Srdjan Cvijic said...
I agree with a number of the points you raise Raphael, esspecially those referring to Sarkozy swinging to the right. One must closely watch at what will he offer to Le Pen's voters to incite them to vote for him, introduction of a proportional representation system at the legislative elctions possibly? However, I disagree with one point Bayrou is the king maker, if he has the courage to risk and shift in support of Royal but under the condition that she agrees to form a governing coallition after legislative elections. In this way France would follow a political process already in place in Italy, along the lines of the Blarite shift, that is transformation of the traditional left into a third way political groupaion. She would inevitably lose some votes on the far left, whether she will be elected this is a real question?

Lorenzo Zucca said...
Raph, I think that Le Pen, even if He is hardly acceptable, has concerns that are shared by many people in France. To address those problems is a way of living in a democracy: you try and capture the mood of the majority of people. Sarkozy 'stole' some of Le Pen's concerns but presented them in a way that is acceptable by French standards. Now, if you want to say that French standards of democratic discourse are low and that many people are racist and intolerant in a disguised way, I can only agree with you.My impression on Bayrou may be wrong. It's just a communicative impression. From that viewpoint, I found that Sarkozy was quite nervous, and Royal was very rigid after the result. I think they both feel that they have to do a lot to make sure that they win. Royal more than Sarkozy... I think. Bayrou has a clear strong result, which is a very strong progression from last time he run (In 2002 he had 4% or so; today he almost has 19). He is, if he wants, the Queen maker as Srdjan says. But I am not sure he wants to settle on a compromise at this moment. He would probably work on this result to have a good result at the parliamentary elections and then he will decide.

Srdjan Cvijic said...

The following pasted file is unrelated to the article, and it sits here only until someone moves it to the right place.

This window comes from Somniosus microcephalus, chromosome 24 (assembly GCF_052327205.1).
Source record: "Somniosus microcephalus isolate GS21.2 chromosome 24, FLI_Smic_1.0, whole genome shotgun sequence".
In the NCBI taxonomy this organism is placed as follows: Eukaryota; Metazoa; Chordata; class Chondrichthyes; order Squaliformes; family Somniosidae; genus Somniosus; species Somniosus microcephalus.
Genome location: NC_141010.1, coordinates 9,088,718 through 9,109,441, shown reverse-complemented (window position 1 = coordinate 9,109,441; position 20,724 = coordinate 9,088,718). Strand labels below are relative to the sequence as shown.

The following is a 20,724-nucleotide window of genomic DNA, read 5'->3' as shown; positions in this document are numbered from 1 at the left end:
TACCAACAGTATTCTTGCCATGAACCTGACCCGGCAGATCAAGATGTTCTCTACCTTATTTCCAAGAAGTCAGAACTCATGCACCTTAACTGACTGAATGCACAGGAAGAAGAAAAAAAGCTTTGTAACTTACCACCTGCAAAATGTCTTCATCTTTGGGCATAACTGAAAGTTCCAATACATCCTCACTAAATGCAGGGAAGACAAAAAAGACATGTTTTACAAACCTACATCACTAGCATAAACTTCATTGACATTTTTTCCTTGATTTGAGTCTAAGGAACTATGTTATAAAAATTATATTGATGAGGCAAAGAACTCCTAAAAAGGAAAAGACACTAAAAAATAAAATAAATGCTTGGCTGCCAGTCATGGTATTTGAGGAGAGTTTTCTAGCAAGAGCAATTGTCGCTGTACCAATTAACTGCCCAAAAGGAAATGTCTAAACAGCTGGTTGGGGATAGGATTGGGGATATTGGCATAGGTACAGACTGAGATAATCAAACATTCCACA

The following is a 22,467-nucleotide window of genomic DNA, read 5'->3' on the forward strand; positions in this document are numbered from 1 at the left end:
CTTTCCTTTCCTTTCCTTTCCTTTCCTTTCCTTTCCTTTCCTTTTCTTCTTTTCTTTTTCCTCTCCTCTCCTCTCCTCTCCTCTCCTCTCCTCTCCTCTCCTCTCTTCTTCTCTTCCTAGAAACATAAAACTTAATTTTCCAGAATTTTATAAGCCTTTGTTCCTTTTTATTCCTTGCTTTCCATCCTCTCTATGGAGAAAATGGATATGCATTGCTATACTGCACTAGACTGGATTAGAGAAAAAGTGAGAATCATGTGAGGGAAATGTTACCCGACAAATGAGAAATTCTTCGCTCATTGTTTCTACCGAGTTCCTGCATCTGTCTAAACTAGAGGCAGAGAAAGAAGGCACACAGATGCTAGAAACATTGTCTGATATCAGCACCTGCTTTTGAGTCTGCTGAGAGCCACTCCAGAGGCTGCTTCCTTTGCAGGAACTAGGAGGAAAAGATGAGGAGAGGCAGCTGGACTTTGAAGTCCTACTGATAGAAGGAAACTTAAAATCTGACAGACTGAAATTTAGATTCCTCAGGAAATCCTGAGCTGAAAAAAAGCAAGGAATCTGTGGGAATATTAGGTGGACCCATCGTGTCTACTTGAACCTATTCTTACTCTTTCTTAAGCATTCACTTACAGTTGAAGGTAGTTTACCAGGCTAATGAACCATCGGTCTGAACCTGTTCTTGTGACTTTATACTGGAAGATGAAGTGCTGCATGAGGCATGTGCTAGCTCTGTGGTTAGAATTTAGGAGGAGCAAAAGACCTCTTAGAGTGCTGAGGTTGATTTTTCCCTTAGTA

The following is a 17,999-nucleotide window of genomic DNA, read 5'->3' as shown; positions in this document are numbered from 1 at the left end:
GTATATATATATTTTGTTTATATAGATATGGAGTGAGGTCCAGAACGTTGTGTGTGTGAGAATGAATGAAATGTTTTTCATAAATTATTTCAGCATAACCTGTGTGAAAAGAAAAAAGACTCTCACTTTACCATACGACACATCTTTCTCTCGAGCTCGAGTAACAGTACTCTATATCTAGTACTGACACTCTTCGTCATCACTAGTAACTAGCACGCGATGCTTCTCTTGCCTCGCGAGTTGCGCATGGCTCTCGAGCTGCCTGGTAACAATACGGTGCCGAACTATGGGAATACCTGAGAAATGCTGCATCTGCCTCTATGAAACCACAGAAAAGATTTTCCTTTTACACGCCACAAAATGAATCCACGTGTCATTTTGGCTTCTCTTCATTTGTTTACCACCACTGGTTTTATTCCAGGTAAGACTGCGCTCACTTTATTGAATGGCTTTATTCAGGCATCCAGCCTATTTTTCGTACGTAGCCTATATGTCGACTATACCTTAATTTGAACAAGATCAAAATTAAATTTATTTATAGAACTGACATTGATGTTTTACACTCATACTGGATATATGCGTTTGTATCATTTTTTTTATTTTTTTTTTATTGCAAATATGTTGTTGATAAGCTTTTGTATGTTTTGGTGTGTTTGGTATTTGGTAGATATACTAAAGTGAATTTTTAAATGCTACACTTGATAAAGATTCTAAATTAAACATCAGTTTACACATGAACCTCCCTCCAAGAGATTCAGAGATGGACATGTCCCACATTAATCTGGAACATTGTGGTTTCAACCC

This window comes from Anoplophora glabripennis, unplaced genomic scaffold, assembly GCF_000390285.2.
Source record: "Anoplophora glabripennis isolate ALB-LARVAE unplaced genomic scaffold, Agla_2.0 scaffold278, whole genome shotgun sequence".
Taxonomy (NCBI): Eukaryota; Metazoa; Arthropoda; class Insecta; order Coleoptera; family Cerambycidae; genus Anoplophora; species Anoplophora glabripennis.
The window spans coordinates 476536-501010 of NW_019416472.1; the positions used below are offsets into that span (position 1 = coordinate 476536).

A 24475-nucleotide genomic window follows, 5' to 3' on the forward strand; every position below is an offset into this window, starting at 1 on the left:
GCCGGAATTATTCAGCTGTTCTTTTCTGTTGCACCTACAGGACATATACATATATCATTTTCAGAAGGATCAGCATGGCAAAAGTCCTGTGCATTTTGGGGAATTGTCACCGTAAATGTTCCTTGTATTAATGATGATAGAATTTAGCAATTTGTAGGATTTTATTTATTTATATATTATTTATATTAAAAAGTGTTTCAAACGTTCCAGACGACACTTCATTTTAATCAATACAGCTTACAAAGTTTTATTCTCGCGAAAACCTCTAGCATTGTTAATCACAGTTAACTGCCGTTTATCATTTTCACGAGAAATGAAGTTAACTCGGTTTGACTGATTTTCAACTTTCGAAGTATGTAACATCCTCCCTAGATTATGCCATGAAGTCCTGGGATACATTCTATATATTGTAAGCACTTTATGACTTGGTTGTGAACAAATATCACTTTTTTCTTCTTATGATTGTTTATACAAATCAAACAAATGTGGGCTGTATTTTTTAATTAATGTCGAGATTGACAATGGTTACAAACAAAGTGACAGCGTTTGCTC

I have to make a small clarification, strictly formally speaking no compromise between Bayrou and Royal would be even acceptable at this point, Presidential elections are direct so the president directly represents the people and not some alligment of political parties. This of course does not mean that they cannot make, however, a political agreement, implicit. Yet, the problem is in the formalistic aspect, who is to guarantee to Bayrou that Royal and PS would really support him in the legislative elections. Second, who is to guarantee that Bayrou's voters will vote for Royal or Sarkozy?

More on Kosovo: By Bernhard Knoll

What should we make of Serbia’s argument, repeated recently by Prime Minister Kostunica at the meeting of the UN Security Council, that it was entitled to the protection under international law of its territorial integrity since its current government is committed to inviting its estranged Kosovo-Albanian cousins back into its polity based on equality and non-discrimination, in recognition of their cultural identity and on the basis of full respect for their internal autonomous arrangements?

The argument is neatly summarised by Srdjan Cvijic: “Milosevic’s regime certainly misgoverned Kosovo, but one can justifiedly ask why the Serbian democratic government should have to pay the price for the abuses of Milosevic’s authoritarian regime". ( In "Self-determination as a Challenge to the Legitimacy of Humanitarian Interventions: The Case of Kosovo’, 8:1 German Law Journal 57-79 (2007), at 74). NATO’s bombing campaign, so the argument continues, has relieved the Kosovo Albanian population of the threat of persecution, and possibly with it, of the option of consuming a right to seek external self-determination.

On whichever side of the debate over the underlying international legal and political reasoning accompanying the status resolution one finds himself, the Serbian idea of ‘more than autonomy, less than independence’ never seemed to gain support amongst the Contact Group which, along with UNOSEK, are effectively arbitrating Kosovo’s fate. Indeed, the forcible re-incorporation of 2 million hostile Kosovo Albanians in a 7,5 million-strong Serbian body politic had always appeared to them as running against the true interests of a stable Serbia.